WHO PAYS FOR THE PARTY?
ELECTION FUNDING IN INDIA REMAINS AN OPAQUE, BLACK MONEY-DRIVEN EXERCISE, AND THE ‘REFORMS’ HAVE ONLY MADE IT WORSE
On January 7, 2017, two months after he had announced a ban on the circulation of Rs 500 and Rs 1,000 currency notes, Prime Minister Narendra Modi, addressing the national executive meeting of the BJP in Delhi, said there was a need to make political funding more transparent and that his party was in favour of electoral reforms.
This government has introduced three major changes since in the mechanics of political funding in India— political parties can now receive foreign funds; any company can donate any amount of money to any political party; and any individual, group of people or company can donate money anonymously to any party through electoral bonds.
All three provisions, it has been argued, instead of increasing transparency, have made the process even more opaque than earlier. Of course, the government has yielded to the longstanding demand of the Election Commission of India (ECI) to lower the limit for anonymous cash donations from Rs 20,000 to Rs 2,000, but this provision, its critics argue, will not change anything on the ground. “It is meaningless without a cap on the amount of money that can be collected anonymously through cash,” says Lalit Panda, a research fellow at the Delhibased Vidhi Centre for Legal Policy. Congress research cell head Rajeev Gowda agrees: “Now parties will have to show 10 times
more entries of less than Rs 2,000.”
However, both the Congress and the BJP have benefitted from this year’s Finance Bill, which made an amendment with retrospective effect to validate any foreign funds received by any political party since 1976. In 2014, the Delhi High Court had found both the parties guilty of accepting donations from a foreign company, in breach of the Foreign Contribution Regulation Act (FCRA), 2010, the newer version of the now repealed FCRA, 1976. The modification of the definition of a “foreign company” rendered the verdict null and void. With the amendment, the Modi government has ensured that funds received by political parties since 1976 cannot be investigated, a stand that has made even the EC uneasy. “The EC has been of the view that no foreign funding for elections should be allowed,” says Chief Election Commissioner O.P. Rawat.
Foreign funds in elections are a controversial issue across the world. In France, former president Nicolas Sarkozy is being investigated over allegations that Libyan dictator Muammar Gaddafi funded his 2007 campaign. The controversy over Russia influencing Donald Trump’s presidential campaign in the US is still not over. “This provision may open the floodgates for external influence on key policies, and potentially affect the country’s strategic interests,” says Niranjan Sahoo, senior research fellow at the Observer Research Foundation in Delhi.
Fortunately, Indian elections have so far remained free of any known foreign influence, but there is no denying that money, especially unaccounted cash flowing from groups and individuals with business interests, has often played a sinister role in the campaigns of candidates. And, according to experts and the opposition parties, the removal of a cap on corporate donations and introduction of electoral bonds have further strengthened corporate influence in political decision-making. Among the known sources of donations to parties, between 2012 and 2016, corporate contributions formed a staggering 89 per cent of the total funds.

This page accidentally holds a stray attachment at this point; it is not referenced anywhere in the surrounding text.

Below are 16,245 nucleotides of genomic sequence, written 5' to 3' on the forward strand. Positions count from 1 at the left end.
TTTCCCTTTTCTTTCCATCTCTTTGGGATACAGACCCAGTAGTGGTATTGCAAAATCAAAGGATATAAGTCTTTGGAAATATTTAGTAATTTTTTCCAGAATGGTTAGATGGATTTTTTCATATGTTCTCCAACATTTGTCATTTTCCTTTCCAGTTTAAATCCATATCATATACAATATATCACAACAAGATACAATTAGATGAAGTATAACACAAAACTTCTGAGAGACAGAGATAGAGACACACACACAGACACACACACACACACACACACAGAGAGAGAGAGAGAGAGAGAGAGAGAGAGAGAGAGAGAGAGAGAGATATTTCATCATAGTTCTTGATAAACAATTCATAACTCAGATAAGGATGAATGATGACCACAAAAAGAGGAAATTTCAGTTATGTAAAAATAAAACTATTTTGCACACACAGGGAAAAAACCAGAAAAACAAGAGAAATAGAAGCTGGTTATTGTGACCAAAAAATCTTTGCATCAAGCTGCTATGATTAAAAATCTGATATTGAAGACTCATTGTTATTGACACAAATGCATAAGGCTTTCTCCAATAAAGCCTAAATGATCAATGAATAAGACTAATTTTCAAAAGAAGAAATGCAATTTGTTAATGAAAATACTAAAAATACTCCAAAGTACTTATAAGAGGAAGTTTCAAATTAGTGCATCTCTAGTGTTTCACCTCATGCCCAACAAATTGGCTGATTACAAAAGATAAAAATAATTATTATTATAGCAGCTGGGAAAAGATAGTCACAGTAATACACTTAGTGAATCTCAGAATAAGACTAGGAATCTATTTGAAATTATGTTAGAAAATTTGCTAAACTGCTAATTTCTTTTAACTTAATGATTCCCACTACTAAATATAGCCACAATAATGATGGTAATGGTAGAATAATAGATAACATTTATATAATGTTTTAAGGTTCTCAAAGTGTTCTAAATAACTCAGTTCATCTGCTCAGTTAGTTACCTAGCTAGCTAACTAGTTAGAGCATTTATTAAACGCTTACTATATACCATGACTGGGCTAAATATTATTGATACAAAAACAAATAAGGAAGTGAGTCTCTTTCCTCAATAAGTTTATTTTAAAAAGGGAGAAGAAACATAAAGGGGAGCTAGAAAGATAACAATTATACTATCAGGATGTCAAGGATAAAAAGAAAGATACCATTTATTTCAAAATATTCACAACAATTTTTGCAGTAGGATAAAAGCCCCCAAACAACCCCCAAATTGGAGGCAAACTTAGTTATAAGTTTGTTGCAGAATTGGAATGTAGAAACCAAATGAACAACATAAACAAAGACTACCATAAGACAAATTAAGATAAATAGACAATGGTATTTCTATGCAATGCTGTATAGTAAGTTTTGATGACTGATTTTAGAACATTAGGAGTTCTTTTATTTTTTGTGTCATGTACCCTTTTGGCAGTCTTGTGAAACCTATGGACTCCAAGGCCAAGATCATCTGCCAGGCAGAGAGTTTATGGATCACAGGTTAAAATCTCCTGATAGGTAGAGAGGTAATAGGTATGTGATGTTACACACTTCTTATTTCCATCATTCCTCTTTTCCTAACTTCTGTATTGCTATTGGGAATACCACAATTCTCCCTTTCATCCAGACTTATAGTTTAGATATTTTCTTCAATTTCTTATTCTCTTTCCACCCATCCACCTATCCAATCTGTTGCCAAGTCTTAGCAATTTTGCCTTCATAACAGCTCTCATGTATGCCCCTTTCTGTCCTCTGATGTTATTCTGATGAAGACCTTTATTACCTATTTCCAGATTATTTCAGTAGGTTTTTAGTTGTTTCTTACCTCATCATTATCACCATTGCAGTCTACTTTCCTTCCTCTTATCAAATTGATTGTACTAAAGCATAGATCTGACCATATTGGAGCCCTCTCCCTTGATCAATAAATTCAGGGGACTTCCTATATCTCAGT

The 2017 Finance Act lifted the cap on corporate contributions from 7.5 per cent of the net profit of a compa-
ny’s past three financial years and removed the obligation to report such contributions in the company’s profit and loss account. Besides, such donations do not require the approval of a company’s board of directors. This provision is a convenient loophole for unscrupulous elements to route black money through bogus companies.
BJP leaders, however, claim that this criticism doesn’t hold given the transparency drive the Modi government has launched in the corporate world. “All companies come under the government’s Registrar of Companies (RoC, that deals with the administarion of companies). Look at the number of shell companies the government has shut down. So if a company is bogus, it will be exposed,” says BJP national general secretary Bhupender Yadav.
Yet several observers believe that the influence of large industrial houses in election funding is just one part of a much larger financial alliance, which happens mostly at regional and individual levels and invariably in cash and kind, undetected by any agency. In a survey she conducted between 2011 and 2014 among 2,500 incumbent politicians
Pin Bihar, Jharkhand and Uttar Pradesh, Jennifer Bussell, assistant professor of political science and public policy at the University of California, Berkeley, found that individual donors accounted for the highest share in the total funds received by the candidates—32 per cent for Lok Sabha MPs and 29 per cent for MLAs.
ost-liberalisation, real estate and manufacturing have been the two big sources for political funding. This is possibly because land is a core element in both sectors. And given the regulatory restrictions on land, politicians wield enormous discretionary power over business activity in these areas.
“Evidence suggests that politicians help builders negotiate the labyrinth of regulatory permissions dealing with land in exchange for cash infusions around election time,” says Milan Vaishnav, director and senior fellow, South Asia Program, Carnegie Endowment for International Peace in Washington. An analysis of the liabilities declared by MPs elected in the 2014 Lok Sabha election
reveals how many of them raised big-ticket unsecured loans from many big and small real estate companies.